I recently attended a discussion on enterprise data management strategies with an elite group of IT execs and academics.
One of the more humorous stories told involved a visit to a supermarket, part of a large chain, by one of the academics as part of some research he was doing. This particular store had shown up as an anomaly in the chain’s performance metrics because it seemed to be selling an unusually high quantity of Butterfinger candy bars. But as it turned out, the store wasn’t actually selling lots of Butterfingers.
Instead, the market’s cashiers had discovered that the bar code on the Butterfinger was larger and easier to scan than those on other candy bars, so to save time and speed customers through the crowded lines, they’d keep a Butterfinger handy and simply scan it in place of the other candies.
On further inspection, the professor also discovered large bins of discounted Butterfinger bars on sale at this store, because the scanning situation was triggering the chain’s replenishment system, causing delivery of excess, impossible-to-sell quantities of Butterfingers. So not only was the shortcut leading to bad merchandising and performance data, it was also wreaking inventory havoc.
The moral of this story, one would think, is to teach employees the importance of taking data management seriously and not putting garbage into the system. But not so fast! While the cashiers’ shortcut was certainly messing up the company’s merchandising and inventory data, it was also resulting in higher customer satisfaction and sales volume. Arguably, the cashiers were doing the right thing.
The real moral of the story: Don’t forget that behind all data are real people – who are going to act like people, with an infinite variety of idiosyncrasies and corner-cutting habits.
The same professor had another story, involving a large airline on which he’d flown so many miles that they constantly showered him with upgrades and other perks. He bought a ticket with the airline for a complicated one-week itinerary that involved stopping in several cities all across the country. The trip was going well until severe thunderstorms threw a wrench in things.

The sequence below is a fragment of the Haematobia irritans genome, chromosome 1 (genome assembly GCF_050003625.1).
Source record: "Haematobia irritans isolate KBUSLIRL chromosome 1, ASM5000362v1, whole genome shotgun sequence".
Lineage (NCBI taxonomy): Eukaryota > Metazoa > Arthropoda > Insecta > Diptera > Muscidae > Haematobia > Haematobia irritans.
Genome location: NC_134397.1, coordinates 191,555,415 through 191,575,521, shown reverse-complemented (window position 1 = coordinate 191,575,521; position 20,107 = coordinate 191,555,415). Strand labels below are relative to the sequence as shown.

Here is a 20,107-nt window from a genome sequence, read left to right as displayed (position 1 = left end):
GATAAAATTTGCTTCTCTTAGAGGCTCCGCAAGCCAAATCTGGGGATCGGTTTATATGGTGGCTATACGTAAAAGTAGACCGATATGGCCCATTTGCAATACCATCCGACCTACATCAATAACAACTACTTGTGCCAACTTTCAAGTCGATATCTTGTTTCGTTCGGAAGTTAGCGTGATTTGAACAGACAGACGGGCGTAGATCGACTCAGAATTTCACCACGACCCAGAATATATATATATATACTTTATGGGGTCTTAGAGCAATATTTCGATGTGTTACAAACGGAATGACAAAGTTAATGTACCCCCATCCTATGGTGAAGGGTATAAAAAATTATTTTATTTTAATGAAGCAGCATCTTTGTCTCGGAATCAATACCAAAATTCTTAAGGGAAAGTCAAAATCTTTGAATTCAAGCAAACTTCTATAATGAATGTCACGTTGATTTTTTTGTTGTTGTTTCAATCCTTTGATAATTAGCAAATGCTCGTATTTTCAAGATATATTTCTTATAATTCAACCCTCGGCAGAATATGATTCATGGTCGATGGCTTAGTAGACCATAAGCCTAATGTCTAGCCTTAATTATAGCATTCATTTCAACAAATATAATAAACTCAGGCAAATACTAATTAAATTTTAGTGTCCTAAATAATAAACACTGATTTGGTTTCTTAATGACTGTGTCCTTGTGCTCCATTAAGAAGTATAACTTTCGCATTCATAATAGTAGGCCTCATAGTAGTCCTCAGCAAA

Concerned he’d miss an important presentation if his next flight was grounded, he decided to rent a car and drive one leg of his journey. He made the presentation on time, but when he got back to the airport for his next flight he found the rest of his itinerary had been cancelled. It was like pulling teeth to get it reinstated.
Why? The same company that listed him in its database as a highly valued customer also assumed he was a deadbeat trying to cheat the system by skipping a leg of a ticket. One group within the enterprise trusted and valued him, while another was treating him as a criminal – and both were interpreting the same data.
There are lots of issues here about synchronization of siloed business processes and who should really “own” enterprise data. But my biggest takeaway is simply the reminder that enterprise data is a representation of human beings: employees, customers, vendors, and partners. And while human beings do make mistakes or occasional try to shortcut the system, they’re also pretty smart and often do the right thing. Data is just one representation of reality, and you may have to do some detective work to find the truth behind it.
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